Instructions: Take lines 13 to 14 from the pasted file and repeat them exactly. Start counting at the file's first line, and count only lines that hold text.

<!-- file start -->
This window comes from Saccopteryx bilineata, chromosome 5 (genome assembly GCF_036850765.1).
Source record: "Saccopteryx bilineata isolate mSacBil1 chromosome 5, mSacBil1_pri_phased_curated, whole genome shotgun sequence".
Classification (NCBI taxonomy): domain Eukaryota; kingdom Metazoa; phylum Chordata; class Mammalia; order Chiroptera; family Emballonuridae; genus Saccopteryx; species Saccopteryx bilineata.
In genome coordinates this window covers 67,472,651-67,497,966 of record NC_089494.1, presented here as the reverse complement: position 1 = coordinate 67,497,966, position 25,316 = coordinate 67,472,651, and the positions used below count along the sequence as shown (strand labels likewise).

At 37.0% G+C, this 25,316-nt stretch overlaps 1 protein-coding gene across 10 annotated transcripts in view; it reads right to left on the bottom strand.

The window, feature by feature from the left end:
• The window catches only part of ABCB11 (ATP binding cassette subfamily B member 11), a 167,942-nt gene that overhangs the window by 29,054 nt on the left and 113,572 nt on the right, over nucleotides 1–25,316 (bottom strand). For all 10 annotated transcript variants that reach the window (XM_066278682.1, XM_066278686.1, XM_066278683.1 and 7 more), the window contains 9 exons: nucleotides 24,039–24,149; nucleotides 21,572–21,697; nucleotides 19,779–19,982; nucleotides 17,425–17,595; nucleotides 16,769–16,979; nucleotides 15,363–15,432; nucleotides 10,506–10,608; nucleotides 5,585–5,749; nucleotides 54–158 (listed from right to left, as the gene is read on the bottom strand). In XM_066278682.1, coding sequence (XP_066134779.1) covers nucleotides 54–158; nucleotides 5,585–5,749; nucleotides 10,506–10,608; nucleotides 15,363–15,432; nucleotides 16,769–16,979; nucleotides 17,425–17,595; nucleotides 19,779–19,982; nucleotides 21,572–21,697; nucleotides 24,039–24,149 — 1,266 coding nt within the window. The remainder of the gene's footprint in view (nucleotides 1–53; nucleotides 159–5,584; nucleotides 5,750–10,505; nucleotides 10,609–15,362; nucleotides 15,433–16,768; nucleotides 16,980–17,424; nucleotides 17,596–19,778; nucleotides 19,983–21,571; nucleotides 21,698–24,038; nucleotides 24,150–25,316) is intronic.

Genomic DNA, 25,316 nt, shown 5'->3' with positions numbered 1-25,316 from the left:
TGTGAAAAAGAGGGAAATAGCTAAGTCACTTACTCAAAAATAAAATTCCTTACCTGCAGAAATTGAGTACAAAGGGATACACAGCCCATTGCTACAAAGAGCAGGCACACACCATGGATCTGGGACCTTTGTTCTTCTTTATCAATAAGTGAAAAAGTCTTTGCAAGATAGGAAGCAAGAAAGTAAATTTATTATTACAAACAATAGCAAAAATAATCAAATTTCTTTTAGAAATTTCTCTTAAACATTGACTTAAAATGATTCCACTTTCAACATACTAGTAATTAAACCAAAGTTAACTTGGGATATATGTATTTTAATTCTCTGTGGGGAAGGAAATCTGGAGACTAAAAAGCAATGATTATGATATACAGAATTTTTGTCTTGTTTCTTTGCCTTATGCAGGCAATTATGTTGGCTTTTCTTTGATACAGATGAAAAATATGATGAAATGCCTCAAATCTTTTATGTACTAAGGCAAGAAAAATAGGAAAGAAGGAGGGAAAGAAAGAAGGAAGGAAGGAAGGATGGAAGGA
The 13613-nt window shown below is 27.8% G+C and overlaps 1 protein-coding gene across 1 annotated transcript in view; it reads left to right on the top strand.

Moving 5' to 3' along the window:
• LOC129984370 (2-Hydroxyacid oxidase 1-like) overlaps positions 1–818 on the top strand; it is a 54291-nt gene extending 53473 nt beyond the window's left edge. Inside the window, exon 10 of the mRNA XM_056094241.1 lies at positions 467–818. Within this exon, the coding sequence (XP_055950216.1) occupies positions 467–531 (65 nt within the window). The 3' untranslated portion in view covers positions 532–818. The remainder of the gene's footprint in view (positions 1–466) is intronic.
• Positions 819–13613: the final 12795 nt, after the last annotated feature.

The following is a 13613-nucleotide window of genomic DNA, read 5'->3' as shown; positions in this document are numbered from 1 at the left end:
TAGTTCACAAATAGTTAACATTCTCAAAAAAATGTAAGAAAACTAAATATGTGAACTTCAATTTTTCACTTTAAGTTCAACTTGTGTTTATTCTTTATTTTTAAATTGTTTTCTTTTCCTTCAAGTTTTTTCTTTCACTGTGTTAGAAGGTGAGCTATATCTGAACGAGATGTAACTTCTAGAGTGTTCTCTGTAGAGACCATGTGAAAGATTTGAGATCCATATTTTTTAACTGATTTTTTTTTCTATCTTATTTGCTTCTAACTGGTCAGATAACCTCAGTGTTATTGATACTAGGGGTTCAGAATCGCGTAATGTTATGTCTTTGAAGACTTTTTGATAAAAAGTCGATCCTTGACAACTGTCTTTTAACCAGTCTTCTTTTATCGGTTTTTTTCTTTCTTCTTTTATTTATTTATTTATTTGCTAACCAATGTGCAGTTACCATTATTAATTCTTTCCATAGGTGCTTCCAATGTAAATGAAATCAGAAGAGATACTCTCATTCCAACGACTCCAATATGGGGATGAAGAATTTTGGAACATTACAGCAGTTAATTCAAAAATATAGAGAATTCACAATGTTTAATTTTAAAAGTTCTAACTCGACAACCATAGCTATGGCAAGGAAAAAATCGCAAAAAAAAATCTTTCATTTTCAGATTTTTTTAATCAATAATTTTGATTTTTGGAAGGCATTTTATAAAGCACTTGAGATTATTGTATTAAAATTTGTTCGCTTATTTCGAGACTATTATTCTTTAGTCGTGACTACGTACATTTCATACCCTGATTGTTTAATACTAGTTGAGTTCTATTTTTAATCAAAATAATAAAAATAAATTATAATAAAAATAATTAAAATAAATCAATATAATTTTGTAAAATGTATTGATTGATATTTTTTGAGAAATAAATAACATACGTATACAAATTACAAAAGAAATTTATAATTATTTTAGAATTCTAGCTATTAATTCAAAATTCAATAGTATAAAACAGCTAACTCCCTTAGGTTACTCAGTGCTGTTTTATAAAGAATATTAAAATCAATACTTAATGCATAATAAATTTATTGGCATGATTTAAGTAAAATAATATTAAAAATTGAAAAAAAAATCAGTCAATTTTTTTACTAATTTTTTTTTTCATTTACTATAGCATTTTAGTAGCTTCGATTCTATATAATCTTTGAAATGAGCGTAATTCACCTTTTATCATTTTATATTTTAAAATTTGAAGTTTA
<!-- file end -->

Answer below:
• Positions 819–13613: the final 12795 nt, after the last annotated feature.

The following is a 13613-nucleotide window of genomic DNA, read 5'->3' as shown; positions in this document are numbered from 1 at the left end: